Ronnachai Wongchaoum, vice president of the TG MRO Campus Project Office Department at Thai Airways International Plc (THAI), said the airline expected to submit the feasibility study for the project to Prime Minister Prayut Chan-o-cha by this month or the next. Prayut, who chairs the Eastern Economic Corridor Management Committee, would decide whether to approve the project in principle.
“We want to develop the No 1, world-class MRO centre, which will be the best in terms of on-time and on cost considerations, as well as on quality,” Ronnachai said.
Occupying a 210-rai plot, the MRO Campus will require investment of about Bt11 billion, with Bt7 billion earmarked for construction and the rest for equipment. The design work is scheduled to start from June and will take about one year, before construction can begin.
The MRO Campus will be owned and invested in by the Royal Thai Navy under a right granted by the Treasury Department. The campus will be operated by THAI and the joint venture partner under a leasing contract of 50 years.
The MRO Campus will open officially in June or July 2022, and employ between 500 and 800 workers, including technicians. The maintenance centre will have a capacity to handle between 50 and 80 heavy maintenance events annually.
The centre’s payback period will be between five and 10 years when annual income is forecast to reach Bt3 billion. The MRO Campus’ annual income from aircraft maintenance services is expected to exceed Bt22 billion within the next 50 years. U-Tapao airport itself is expected to attract an increasing number of visitors, jumping from around 30 million a year now to 60 million in the next five years.
“We (THAI) have already approached the biggest of the two major aircraft manufacturers to become our joint venture partner in the MRO Campus project in U-Tapao,” Ronnachai said.
“We have got a positive response from a European company that is looking for a prime location in Southeast Asia to set up a maintenance, repair and overhaul centre. For us, we would like to have technology transfers and customers from the aircraft maker.”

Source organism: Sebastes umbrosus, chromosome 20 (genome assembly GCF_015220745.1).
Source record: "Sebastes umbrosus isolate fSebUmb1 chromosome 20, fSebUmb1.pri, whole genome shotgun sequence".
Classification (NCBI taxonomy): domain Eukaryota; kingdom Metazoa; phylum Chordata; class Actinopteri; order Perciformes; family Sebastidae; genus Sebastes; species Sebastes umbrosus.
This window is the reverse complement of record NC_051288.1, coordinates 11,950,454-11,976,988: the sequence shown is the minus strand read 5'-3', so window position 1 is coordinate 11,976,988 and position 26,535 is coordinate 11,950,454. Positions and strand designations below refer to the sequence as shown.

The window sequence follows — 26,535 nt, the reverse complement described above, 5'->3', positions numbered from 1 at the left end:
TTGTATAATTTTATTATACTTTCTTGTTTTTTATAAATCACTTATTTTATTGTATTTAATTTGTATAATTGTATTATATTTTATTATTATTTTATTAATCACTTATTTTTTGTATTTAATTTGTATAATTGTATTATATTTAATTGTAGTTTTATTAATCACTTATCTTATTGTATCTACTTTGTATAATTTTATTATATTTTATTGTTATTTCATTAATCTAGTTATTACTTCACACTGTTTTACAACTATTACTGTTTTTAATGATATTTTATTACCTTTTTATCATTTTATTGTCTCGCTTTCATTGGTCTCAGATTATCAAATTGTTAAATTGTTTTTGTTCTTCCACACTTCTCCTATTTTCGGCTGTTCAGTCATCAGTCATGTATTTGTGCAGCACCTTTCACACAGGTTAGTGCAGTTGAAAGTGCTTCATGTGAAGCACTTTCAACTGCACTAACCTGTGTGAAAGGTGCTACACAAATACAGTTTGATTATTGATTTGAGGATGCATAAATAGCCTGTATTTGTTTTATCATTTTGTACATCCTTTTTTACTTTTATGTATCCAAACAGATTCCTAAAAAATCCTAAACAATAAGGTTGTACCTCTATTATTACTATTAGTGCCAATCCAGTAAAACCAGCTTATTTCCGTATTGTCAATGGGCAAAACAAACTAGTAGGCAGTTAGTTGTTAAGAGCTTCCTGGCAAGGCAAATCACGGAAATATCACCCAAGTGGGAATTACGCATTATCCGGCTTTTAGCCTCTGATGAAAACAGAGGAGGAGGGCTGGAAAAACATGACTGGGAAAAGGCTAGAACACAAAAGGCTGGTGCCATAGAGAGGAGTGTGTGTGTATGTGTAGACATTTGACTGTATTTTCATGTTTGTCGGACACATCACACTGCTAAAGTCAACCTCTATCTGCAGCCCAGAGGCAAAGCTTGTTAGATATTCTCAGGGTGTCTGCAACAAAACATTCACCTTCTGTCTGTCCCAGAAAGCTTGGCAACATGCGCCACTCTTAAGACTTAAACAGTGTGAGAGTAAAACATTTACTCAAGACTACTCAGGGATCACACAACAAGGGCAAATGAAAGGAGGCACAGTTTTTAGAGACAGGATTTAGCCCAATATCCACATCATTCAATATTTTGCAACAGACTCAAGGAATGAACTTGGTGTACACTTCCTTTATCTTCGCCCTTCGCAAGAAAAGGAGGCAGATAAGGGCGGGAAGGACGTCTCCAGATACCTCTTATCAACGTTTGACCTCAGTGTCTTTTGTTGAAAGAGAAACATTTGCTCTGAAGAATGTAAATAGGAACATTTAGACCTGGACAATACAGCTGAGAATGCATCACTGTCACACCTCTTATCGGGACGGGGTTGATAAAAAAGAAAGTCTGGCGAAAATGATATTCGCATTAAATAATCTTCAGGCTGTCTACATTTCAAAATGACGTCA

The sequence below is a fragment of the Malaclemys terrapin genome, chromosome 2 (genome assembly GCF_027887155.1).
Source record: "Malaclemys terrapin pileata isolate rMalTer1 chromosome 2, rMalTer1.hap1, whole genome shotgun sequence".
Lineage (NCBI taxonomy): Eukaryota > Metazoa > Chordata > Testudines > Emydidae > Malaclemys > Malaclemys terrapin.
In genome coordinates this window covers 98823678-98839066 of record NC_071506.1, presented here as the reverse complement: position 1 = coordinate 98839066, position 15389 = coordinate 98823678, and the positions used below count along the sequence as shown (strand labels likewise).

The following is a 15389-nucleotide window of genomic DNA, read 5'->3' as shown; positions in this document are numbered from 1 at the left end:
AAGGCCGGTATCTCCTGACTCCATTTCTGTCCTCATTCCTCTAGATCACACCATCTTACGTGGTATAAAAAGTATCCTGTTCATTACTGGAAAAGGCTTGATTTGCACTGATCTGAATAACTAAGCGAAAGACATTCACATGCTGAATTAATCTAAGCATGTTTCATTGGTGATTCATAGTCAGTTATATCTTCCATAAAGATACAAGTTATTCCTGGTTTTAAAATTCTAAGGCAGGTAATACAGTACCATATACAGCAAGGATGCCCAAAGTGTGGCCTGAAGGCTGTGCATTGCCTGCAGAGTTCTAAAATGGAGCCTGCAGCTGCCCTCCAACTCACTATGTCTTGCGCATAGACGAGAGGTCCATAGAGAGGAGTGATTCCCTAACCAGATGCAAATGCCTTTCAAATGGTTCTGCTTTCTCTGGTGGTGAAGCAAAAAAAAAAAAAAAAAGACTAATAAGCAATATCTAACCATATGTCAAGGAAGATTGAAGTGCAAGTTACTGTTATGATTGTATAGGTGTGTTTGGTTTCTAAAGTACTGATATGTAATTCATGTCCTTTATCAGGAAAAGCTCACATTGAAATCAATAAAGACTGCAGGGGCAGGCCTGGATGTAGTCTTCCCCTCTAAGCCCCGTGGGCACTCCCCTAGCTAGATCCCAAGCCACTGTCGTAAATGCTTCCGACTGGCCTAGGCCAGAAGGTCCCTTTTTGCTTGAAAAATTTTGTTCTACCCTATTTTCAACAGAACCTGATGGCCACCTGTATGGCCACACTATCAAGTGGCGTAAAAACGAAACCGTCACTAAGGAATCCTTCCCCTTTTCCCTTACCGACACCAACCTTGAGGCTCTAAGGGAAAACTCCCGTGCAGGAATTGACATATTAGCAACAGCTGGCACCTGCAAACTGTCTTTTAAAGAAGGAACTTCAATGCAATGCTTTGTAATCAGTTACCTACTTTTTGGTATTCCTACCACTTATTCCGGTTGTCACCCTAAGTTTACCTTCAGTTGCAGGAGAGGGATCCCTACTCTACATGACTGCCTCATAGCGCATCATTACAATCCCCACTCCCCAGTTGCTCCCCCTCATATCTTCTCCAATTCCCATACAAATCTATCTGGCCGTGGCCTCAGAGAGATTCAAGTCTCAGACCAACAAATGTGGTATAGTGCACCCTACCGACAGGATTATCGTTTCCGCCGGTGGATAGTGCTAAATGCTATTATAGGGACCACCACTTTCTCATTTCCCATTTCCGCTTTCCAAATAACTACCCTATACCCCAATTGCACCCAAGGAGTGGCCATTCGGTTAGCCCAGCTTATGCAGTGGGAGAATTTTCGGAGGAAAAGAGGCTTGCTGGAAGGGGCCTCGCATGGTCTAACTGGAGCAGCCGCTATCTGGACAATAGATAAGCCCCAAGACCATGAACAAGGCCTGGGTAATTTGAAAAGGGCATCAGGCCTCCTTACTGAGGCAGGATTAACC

“We need to find an aircraft manufacturer as our joint venture partner so as to benefit from the transfer of maintenance technology and management know-how.”
Ronnachai said the envisaged 50:50 joint venture agreement between THAI and the plane maker that will emerge as its partner in the MRO Campus project is expected to be signed by the end of this year.
He said that the aircraft maintenance business in the Asia-Pacific region shows strong growth potential, driven by an increasing number of aircraft in the region, including those being operated by the major airlines.
There are about 20,000 aircraft in operation globally and the number will increase to 35,000 within the next 20 years, according to predictions from the big major aircraft manufacturers.
“There are also 6,139 aircraft being operated in the Asia Pacific, including China. In the next 20 years, 14,276 new aircraft will be added into the region,” Ronnachai said.
“Meanwhile, about 3,438 existing aircraft will be discharged from the Asia Pacific region in the next 20 years. As a result, the actual number of aircraft operated in the region, including China, will be 16,977 in the next 20 years.”Ronnachai said that each aircraft will have a lifetime of between 24 and 30 years on average, and are typically operated by premium airlines for the first 12 years before they are sold to other airlines or air service providers. Each aircraft will see about four to six years of operations before entering major maintenance. Each round of such maintenance would cost about Bt25 million, Ronnachai said.
Thai Airways International (THAI) has taken delivery of its twelfth and final A350-900. It entered revenue service this week. The airline received its first A350 in August 2016. THAI has no additional widebody aircraft on order from Airbus and Boeing, but that is bound to change.
The state-controlled airline is due for a widebody order and Orient Aviation understands that more A350s, but also more B787s, will join the carrier’s fleet. THAI is replacing older B777s, B747s and A330 with A350s on flights to Australia, Europe, the Middle East and on regional services particularly to Japan.THAI operates six A380s, 12 A350s, 10 B747-400s, 32 B777s, 15 A330-300s, six B787-8s and two B787-9s. Some of its B787s, including its first -9, remain grounded because of Rolls-Royce Trent 1000 issues. The airline’s Thai Smile subsidiary has 20 A320ceo.